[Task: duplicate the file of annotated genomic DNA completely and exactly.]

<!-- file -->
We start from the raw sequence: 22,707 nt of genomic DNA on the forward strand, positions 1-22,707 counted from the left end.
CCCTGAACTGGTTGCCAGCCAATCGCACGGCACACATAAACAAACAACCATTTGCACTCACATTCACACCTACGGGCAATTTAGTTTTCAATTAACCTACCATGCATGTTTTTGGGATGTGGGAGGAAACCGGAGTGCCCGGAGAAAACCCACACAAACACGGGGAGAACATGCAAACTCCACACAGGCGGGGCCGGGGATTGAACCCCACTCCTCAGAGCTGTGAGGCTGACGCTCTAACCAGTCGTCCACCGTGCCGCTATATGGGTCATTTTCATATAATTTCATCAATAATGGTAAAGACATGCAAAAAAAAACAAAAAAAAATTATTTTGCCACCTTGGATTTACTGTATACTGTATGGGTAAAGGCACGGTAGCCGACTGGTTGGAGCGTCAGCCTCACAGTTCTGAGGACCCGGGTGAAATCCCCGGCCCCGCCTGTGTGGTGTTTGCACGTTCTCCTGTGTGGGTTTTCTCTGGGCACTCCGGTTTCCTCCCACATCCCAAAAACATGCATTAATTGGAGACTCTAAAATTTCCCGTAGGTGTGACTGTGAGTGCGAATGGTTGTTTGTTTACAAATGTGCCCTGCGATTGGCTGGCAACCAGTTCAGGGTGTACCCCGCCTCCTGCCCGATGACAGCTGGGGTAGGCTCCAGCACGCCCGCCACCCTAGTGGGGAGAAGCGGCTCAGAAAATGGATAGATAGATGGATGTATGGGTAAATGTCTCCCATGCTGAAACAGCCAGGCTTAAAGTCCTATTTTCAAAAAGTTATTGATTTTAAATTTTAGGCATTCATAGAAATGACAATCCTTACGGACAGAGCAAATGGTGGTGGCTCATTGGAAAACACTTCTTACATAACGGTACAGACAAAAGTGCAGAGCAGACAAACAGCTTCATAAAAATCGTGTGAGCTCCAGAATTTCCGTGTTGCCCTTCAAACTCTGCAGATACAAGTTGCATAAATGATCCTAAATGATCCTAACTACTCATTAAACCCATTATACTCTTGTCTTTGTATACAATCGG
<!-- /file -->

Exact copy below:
We start from the raw sequence: 22,707 nt of genomic DNA on the forward strand, positions 1-22,707 counted from the left end.
CCCTGAACTGGTTGCCAGCCAATCGCACGGCACACATAAACAAACAACCATTTGCACTCACATTCACACCTACGGGCAATTTAGTTTTCAATTAACCTACCATGCATGTTTTTGGGATGTGGGAGGAAACCGGAGTGCCCGGAGAAAACCCACACAAACACGGGGAGAACATGCAAACTCCACACAGGCGGGGCCGGGGATTGAACCCCACTCCTCAGAGCTGTGAGGCTGACGCTCTAACCAGTCGTCCACCGTGCCGCTATATGGGTCATTTTCATATAATTTCATCAATAATGGTAAAGACATGCAAAAAAAAACAAAAAAAAATTATTTTGCCACCTTGGATTTACTGTATACTGTATGGGTAAAGGCACGGTAGCCGACTGGTTGGAGCGTCAGCCTCACAGTTCTGAGGACCCGGGTGAAATCCCCGGCCCCGCCTGTGTGGTGTTTGCACGTTCTCCTGTGTGGGTTTTCTCTGGGCACTCCGGTTTCCTCCCACATCCCAAAAACATGCATTAATTGGAGACTCTAAAATTTCCCGTAGGTGTGACTGTGAGTGCGAATGGTTGTTTGTTTACAAATGTGCCCTGCGATTGGCTGGCAACCAGTTCAGGGTGTACCCCGCCTCCTGCCCGATGACAGCTGGGGTAGGCTCCAGCACGCCCGCCACCCTAGTGGGGAGAAGCGGCTCAGAAAATGGATAGATAGATGGATGTATGGGTAAATGTCTCCCATGCTGAAACAGCCAGGCTTAAAGTCCTATTTTCAAAAAGTTATTGATTTTAAATTTTAGGCATTCATAGAAATGACAATCCTTACGGACAGAGCAAATGGTGGTGGCTCATTGGAAAACACTTCTTACATAACGGTACAGACAAAAGTGCAGAGCAGACAAACAGCTTCATAAAAATCGTGTGAGCTCCAGAATTTCCGTGTTGCCCTTCAAACTCTGCAGATACAAGTTGCATAAATGATCCTAAATGATCCTAACTACTCATTAAACCCATTATACTCTTGTCTTTGTATACAATCGG